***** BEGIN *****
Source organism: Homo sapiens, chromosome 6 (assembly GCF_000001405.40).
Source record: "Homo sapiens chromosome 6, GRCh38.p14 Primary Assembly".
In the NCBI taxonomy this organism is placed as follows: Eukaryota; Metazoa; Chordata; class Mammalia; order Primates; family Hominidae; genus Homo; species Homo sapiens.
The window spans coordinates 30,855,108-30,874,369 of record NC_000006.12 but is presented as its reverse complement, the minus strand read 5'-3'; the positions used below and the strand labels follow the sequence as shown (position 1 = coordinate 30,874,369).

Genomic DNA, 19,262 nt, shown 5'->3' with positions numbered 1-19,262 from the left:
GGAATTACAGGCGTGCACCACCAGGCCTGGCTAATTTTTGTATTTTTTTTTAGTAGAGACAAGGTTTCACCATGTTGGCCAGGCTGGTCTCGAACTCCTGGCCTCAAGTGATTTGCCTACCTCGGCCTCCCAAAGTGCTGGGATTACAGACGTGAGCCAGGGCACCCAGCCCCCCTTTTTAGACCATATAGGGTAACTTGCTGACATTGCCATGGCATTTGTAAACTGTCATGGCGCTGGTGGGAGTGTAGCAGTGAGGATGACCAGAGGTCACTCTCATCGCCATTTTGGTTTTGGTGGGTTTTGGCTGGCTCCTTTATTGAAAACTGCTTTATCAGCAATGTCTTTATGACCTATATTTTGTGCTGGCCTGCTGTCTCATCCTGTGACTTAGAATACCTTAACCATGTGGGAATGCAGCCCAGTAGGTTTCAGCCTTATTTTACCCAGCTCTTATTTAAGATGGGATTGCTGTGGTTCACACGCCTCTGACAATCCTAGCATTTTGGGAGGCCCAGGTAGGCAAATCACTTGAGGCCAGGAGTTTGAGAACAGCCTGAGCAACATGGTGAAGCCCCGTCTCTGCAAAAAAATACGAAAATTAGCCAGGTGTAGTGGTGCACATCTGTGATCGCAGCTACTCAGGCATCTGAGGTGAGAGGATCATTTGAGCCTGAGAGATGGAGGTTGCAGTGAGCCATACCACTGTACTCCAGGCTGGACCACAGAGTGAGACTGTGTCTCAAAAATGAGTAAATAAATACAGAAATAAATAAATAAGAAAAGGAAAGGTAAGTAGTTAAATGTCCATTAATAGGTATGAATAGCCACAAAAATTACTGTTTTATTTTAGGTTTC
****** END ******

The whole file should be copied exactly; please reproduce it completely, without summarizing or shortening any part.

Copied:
Source organism: Homo sapiens, chromosome 6 (assembly GCF_000001405.40).
Source record: "Homo sapiens chromosome 6, GRCh38.p14 Primary Assembly".
In the NCBI taxonomy this organism is placed as follows: Eukaryota; Metazoa; Chordata; class Mammalia; order Primates; family Hominidae; genus Homo; species Homo sapiens.
The window spans coordinates 30,855,108-30,874,369 of record NC_000006.12 but is presented as its reverse complement, the minus strand read 5'-3'; the positions used below and the strand labels follow the sequence as shown (position 1 = coordinate 30,874,369).

Genomic DNA, 19,262 nt, shown 5'->3' with positions numbered 1-19,262 from the left:
GGAATTACAGGCGTGCACCACCAGGCCTGGCTAATTTTTGTATTTTTTTTTAGTAGAGACAAGGTTTCACCATGTTGGCCAGGCTGGTCTCGAACTCCTGGCCTCAAGTGATTTGCCTACCTCGGCCTCCCAAAGTGCTGGGATTACAGACGTGAGCCAGGGCACCCAGCCCCCCTTTTTAGACCATATAGGGTAACTTGCTGACATTGCCATGGCATTTGTAAACTGTCATGGCGCTGGTGGGAGTGTAGCAGTGAGGATGACCAGAGGTCACTCTCATCGCCATTTTGGTTTTGGTGGGTTTTGGCTGGCTCCTTTATTGAAAACTGCTTTATCAGCAATGTCTTTATGACCTATATTTTGTGCTGGCCTGCTGTCTCATCCTGTGACTTAGAATACCTTAACCATGTGGGAATGCAGCCCAGTAGGTTTCAGCCTTATTTTACCCAGCTCTTATTTAAGATGGGATTGCTGTGGTTCACACGCCTCTGACAATCCTAGCATTTTGGGAGGCCCAGGTAGGCAAATCACTTGAGGCCAGGAGTTTGAGAACAGCCTGAGCAACATGGTGAAGCCCCGTCTCTGCAAAAAAATACGAAAATTAGCCAGGTGTAGTGGTGCACATCTGTGATCGCAGCTACTCAGGCATCTGAGGTGAGAGGATCATTTGAGCCTGAGAGATGGAGGTTGCAGTGAGCCATACCACTGTACTCCAGGCTGGACCACAGAGTGAGACTGTGTCTCAAAAATGAGTAAATAAATACAGAAATAAATAAATAAGAAAAGGAAAGGTAAGTAGTTAAATGTCCATTAATAGGTATGAATAGCCACAAAAATTACTGTTTTATTTTAGGTTTC